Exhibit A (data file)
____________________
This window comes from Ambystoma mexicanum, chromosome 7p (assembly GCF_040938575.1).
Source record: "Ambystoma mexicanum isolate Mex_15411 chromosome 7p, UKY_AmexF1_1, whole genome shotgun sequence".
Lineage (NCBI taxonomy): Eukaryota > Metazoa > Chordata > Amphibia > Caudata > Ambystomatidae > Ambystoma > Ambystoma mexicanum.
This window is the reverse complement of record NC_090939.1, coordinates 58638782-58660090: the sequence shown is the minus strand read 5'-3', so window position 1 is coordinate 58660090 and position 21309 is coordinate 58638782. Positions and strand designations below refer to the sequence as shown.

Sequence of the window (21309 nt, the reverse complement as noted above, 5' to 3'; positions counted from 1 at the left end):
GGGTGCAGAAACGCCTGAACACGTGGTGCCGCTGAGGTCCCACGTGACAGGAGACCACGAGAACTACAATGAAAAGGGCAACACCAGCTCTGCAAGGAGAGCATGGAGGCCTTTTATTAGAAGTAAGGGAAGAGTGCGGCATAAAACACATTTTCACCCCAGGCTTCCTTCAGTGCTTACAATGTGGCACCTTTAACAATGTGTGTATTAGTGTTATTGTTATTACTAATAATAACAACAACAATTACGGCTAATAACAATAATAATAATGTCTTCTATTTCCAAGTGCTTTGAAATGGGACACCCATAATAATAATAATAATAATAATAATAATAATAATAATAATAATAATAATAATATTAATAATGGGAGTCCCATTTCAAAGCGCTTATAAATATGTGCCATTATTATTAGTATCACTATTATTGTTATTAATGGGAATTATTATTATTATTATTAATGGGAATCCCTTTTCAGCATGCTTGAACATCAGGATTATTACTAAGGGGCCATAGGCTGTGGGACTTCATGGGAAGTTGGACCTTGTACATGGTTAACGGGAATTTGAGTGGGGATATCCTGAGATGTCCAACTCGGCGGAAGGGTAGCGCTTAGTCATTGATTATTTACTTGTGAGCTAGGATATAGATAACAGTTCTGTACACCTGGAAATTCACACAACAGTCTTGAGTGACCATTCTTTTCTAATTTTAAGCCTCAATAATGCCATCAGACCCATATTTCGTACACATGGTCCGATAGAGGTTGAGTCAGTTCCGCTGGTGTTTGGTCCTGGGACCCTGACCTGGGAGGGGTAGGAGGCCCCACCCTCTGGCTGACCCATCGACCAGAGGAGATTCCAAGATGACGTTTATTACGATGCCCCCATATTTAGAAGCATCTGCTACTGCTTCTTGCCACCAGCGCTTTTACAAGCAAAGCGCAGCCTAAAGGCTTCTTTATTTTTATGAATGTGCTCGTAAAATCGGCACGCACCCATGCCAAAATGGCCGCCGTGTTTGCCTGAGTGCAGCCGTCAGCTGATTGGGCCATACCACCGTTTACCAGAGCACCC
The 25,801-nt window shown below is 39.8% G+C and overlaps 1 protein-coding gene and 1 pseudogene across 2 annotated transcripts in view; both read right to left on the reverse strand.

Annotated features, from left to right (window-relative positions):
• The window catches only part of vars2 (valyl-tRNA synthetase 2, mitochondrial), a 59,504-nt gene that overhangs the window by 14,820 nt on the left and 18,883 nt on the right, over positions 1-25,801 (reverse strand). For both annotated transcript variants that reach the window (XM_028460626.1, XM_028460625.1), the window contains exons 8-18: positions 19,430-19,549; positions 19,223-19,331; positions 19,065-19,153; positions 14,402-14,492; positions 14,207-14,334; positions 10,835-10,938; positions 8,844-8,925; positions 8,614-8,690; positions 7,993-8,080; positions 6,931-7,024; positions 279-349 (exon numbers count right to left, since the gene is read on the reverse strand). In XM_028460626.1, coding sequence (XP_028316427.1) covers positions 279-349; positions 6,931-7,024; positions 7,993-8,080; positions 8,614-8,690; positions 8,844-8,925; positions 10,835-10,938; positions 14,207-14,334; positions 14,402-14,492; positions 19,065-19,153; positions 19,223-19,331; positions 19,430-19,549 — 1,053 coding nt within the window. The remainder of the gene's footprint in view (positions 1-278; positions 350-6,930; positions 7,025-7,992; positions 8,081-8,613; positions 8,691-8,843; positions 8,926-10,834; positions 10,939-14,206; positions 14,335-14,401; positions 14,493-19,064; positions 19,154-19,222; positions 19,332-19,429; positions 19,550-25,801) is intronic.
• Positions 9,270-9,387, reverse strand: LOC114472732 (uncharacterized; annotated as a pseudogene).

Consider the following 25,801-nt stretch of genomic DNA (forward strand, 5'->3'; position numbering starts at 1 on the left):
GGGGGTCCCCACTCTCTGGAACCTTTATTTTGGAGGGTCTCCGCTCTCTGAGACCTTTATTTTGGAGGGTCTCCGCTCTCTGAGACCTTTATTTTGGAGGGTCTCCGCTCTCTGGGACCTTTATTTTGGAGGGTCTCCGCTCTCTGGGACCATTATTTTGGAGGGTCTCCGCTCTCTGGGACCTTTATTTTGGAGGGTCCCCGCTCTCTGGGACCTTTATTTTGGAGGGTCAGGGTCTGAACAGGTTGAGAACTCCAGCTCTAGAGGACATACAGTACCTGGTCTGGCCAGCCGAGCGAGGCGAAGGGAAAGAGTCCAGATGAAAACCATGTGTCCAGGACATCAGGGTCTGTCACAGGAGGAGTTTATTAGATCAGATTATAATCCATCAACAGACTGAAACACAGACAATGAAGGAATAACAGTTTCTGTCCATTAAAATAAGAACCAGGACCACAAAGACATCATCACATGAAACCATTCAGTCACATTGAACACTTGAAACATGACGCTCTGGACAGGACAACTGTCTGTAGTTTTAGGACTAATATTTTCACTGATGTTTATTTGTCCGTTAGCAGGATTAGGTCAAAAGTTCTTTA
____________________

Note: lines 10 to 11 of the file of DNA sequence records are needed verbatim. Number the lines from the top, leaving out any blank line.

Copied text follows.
• Positions 9,270-9,387, reverse strand: LOC114472732 (uncharacterized; annotated as a pseudogene).

Consider the following 25,801-nt stretch of genomic DNA (forward strand, 5'->3'; position numbering starts at 1 on the left):